Strategy #3: Do the thing that requires the least energy to start

While the specific task requiring the least energy will differ from person to person and situation to situation, the general rule is to look for tasks that are interesting, challenging, urgent, or novel. Tasks that involve any combination of these four elements are going to be easiest to start, but are often not the highest priority tasks on our to-do lists. That’s okay. After all, getting something accomplished during the time before an appointment is always better than just waiting.

If none of your tasks involve interest, challenge, urgency, or novelty, you may think that you're doomed to being stuck in waiting mode, but this isn’t necessarily true. Trying to complete ordinary tasks in a new way can build a sense of novelty or interest, while racing a timer or another person to complete a task can serve as a healthy sense of challenge or urgency.

The final element that makes waiting mode such a common experience for people with neurodivergent conditions is Time Agnosia. Time Agnosia refers to the way ADHD and autistic folks don’t have a naturally strong feeling for the passage of time. This weakened relationship with time can lead us to losing time, such as when we hyperfocus and hours pass as if they’re minutes, or to struggle with estimating how long tasks are going to take us. The anxiety of waiting mode, then, could be a coping mechanism attempting to prevent us from hyperfocusing and missing our appointment entirely or attempting to stop us from starting a task we won’t be able to finish in the time remaining.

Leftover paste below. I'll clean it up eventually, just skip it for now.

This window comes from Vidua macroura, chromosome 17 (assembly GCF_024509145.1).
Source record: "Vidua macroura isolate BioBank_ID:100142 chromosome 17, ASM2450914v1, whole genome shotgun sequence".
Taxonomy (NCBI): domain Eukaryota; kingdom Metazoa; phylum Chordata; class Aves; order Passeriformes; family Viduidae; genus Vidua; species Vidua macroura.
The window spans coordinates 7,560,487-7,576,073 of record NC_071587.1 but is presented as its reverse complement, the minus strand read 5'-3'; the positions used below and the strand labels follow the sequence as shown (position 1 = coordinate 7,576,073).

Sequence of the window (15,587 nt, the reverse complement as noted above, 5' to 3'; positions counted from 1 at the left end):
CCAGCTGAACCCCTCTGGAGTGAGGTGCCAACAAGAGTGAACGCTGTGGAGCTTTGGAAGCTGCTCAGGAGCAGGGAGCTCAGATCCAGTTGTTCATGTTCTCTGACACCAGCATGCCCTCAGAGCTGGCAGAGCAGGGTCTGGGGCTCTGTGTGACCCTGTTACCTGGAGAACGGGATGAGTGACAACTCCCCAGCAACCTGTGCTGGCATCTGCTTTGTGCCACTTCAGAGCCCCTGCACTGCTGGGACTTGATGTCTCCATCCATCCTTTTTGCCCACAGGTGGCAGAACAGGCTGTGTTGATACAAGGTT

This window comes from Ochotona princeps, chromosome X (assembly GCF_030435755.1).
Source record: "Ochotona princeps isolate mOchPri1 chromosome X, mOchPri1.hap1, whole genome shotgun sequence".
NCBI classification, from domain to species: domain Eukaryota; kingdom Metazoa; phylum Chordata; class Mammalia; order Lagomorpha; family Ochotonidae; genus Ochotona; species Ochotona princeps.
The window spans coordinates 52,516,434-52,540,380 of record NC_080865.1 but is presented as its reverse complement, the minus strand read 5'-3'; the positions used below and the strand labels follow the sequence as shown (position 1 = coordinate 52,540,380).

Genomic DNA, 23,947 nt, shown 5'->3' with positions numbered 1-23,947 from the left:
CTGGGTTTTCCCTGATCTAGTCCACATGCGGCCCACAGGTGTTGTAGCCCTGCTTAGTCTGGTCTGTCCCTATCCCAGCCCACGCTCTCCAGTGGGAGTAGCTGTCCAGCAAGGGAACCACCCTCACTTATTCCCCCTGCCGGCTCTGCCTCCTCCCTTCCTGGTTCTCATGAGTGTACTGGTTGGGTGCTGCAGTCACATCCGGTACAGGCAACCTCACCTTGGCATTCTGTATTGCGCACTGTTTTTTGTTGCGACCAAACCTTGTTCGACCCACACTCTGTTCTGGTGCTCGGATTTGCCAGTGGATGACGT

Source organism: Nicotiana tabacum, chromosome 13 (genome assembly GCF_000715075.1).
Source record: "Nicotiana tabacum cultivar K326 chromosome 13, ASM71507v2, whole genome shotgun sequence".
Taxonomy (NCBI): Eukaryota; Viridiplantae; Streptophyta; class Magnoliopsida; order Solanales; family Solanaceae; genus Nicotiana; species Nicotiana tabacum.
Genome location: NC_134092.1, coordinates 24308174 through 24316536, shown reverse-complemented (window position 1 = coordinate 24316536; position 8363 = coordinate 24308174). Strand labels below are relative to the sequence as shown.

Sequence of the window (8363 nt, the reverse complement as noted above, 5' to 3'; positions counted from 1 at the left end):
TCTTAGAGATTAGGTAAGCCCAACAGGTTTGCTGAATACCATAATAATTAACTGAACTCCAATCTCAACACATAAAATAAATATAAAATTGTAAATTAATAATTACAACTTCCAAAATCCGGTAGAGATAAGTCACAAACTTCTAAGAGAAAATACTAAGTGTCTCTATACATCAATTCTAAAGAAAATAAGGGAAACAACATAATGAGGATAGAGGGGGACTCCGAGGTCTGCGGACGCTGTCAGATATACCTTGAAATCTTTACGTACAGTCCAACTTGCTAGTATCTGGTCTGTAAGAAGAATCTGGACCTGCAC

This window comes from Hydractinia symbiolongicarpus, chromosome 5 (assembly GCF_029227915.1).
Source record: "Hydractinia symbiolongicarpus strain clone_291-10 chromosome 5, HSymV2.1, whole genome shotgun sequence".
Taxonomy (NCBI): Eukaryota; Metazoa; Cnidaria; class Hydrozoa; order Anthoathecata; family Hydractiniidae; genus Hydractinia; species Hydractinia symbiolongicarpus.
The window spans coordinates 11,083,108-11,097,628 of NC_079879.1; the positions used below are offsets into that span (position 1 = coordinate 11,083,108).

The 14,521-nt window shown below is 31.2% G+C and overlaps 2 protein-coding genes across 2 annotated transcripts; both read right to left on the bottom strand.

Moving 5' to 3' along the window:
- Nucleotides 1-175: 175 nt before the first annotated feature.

I recently wrote an entire article on Time Agnosia with more in-depth focus on specific coping strategies, but the main strategy relating to waiting mode is:

Strategy #4: Outsource the task of remembering

If you’re constantly checking the clock to make sure that you didn’t blink and miss your appointment, it’s going to be hard to focus on anything else. Setting reminders can be helpful, but hyperfocus can plow its way through those as well if we’re not careful. In order to give these reminders the best chance of working, we need to make sure that they force themselves into our consciousness. This could mean setting multiple alarms so that you have multiple chances to disengage from the task at hand, using alarms that require an action to turn off (such as Alarmy), or outsourcing the reminder to someone with a better relationship with time (especially if they’re coming with us).